This is because the relationship of roles to the wider whole—and the understanding of what that wider whole requires—are neither of them matters of professional expertise or judgment alone.33 They are democratic questions and egalitarian ones, ones on which those affected by professionals’ acts or omissions, and those concerned to advance social goals more rapidly or fully, have as much right to speak as do the professionals themselves. There is no fixed standard or guarantee that this process of social and democratic deliberation will arrive at the right answers, nor that any given professional or professional body can be sure that they for their part have done so. But this is the nature of public ethics in democratic, or at least open, contexts. One plays one’s part, does one’s best, learns from criticism, and continues to iterate. No one gets either a free pass or a free ride.

This means that humility is an essential professional virtue (as it is, indeed, an essential virtue for all of us). In an interlocking system of roles, experts are not experts on what the scope of their own domain should be relative to the whole, nor on what the whole requires to reconfigure it. Hence it becomes a professional task to recognize one’s own limits and to continue to learn. Indeed the general expectation, often a legal requirement, of continued professional education, should bring with it continued education in exploring these questions, and a continued obligation in sharing that exploration also with one’s clients or patients as well as with one’s fellow professionals and the wider society. None of this features in standard handbooks of professional ethics. It should.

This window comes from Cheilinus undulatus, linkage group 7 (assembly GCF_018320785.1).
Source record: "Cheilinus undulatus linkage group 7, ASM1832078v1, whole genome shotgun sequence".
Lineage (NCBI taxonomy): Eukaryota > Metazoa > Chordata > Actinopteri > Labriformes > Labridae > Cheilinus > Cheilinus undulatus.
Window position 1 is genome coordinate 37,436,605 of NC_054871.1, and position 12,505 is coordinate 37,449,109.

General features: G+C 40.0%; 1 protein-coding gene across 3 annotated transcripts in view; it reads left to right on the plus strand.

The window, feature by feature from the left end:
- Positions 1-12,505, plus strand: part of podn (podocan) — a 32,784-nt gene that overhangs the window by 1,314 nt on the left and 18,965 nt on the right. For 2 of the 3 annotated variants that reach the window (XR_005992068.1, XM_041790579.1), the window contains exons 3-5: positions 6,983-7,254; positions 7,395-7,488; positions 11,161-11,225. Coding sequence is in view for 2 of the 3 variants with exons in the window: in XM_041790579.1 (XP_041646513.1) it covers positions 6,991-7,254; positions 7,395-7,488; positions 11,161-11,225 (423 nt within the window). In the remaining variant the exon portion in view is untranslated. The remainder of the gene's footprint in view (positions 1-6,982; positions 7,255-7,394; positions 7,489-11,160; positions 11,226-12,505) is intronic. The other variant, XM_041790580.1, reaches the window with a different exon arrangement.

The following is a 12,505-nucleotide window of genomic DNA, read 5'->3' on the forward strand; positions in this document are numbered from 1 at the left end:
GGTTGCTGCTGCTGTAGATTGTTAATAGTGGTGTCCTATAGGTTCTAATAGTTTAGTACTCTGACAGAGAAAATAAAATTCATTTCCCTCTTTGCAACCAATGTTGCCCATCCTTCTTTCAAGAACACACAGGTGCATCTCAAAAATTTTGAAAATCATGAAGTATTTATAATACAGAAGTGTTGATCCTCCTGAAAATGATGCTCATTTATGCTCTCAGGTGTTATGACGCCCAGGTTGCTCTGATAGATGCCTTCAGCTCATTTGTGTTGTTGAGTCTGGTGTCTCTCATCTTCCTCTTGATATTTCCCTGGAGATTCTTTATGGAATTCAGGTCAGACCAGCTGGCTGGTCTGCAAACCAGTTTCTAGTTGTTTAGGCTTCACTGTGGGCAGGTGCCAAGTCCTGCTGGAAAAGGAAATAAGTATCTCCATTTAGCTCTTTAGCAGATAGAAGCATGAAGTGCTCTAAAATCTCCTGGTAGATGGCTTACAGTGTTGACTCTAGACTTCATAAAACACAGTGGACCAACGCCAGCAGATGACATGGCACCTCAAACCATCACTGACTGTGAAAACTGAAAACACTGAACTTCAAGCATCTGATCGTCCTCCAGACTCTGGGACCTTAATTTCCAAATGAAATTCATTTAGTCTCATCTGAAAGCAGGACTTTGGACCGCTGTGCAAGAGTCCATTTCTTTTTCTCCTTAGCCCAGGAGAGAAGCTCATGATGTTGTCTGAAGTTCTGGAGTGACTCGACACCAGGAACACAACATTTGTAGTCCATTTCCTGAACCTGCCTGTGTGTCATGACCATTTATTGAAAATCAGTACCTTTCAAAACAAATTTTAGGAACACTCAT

Taking the initiative

To move between these levels, and to operate at each of them, takes initiative. For none of this will happen automatically. If professionals continue to concern themselves primarily with the permissions attaching to their roles as currently defined, the higher order challenges of rethinking these norms will go unaddressed. Yet a common response to this problem (for those who think about it at all) is to ask why one professional should take on these extra burdens of reshaping and debating the norms of their role, when others don’t. This is a version of a widespread inhibition against action toward sustainability more generally. It is the ‘why me?’ objection.34